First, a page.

(a) A committee cannot create a piece of art

(b) Suggesting to the creator a minor change to some piece of art without addressing any of the ideas expressed is, plainly, insulting.

(c) What stands in as the most acceptable stereotype is significantly less genuine than a genuine portrait, which is necessarily idiosyncratic.

(d) I’m bored to vomit by the shit you call the intersection of math and art.

Feel me?




2 Responses to “Intersection of Math and Art”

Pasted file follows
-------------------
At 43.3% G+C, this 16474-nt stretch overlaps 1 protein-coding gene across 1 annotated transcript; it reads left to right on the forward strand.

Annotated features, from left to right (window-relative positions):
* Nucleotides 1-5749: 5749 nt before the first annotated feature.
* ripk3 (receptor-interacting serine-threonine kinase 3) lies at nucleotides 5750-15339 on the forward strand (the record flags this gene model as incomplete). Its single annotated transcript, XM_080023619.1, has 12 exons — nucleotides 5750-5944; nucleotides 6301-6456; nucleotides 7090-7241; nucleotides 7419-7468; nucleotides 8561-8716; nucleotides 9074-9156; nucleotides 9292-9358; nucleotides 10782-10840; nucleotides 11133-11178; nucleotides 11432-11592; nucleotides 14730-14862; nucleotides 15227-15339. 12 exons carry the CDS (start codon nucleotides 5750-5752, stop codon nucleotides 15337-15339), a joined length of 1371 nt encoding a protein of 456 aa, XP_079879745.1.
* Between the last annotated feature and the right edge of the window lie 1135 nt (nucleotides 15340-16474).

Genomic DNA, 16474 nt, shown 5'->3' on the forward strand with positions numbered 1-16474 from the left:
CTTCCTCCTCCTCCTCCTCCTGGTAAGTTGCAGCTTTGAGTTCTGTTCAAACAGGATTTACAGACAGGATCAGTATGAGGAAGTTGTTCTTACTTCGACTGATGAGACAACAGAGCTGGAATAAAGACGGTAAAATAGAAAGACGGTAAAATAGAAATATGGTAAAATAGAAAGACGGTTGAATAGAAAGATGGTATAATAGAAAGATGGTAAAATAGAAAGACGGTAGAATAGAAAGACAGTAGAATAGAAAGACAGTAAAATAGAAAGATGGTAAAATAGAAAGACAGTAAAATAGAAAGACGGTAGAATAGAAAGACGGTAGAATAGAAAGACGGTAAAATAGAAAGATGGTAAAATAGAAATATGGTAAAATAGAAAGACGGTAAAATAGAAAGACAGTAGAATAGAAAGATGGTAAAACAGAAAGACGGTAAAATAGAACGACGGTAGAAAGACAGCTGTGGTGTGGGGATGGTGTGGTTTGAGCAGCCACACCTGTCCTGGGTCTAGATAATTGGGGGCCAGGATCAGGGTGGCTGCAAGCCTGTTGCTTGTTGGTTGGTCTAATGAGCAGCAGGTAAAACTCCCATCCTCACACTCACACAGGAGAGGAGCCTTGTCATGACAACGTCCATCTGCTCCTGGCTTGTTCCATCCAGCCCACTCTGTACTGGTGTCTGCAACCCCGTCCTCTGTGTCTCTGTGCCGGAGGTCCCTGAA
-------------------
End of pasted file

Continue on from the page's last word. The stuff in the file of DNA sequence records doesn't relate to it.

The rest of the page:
1. Don't Listen To Me says:

    You should fill in the lips, otherwise her mouth hole will look like soulless eye.

    I’m not here to heckle though, I too am tired of the math vs art debate and the apologists that submit mandalas or fractals as proof of the art of math.

    I came here looking for respite from the two extremes and I can honestly say that I’m happy to see the defense of your mediocre drawing as a testament to the power of conviction and personal expression.

    But while I admire your intent, you’d be much more convincing if you took your draughtmanship as seriously as your ideas.

  2. I am sorry I have disappointed my eloquent, anonymous visitor. Were it up to me, none would be disappointed.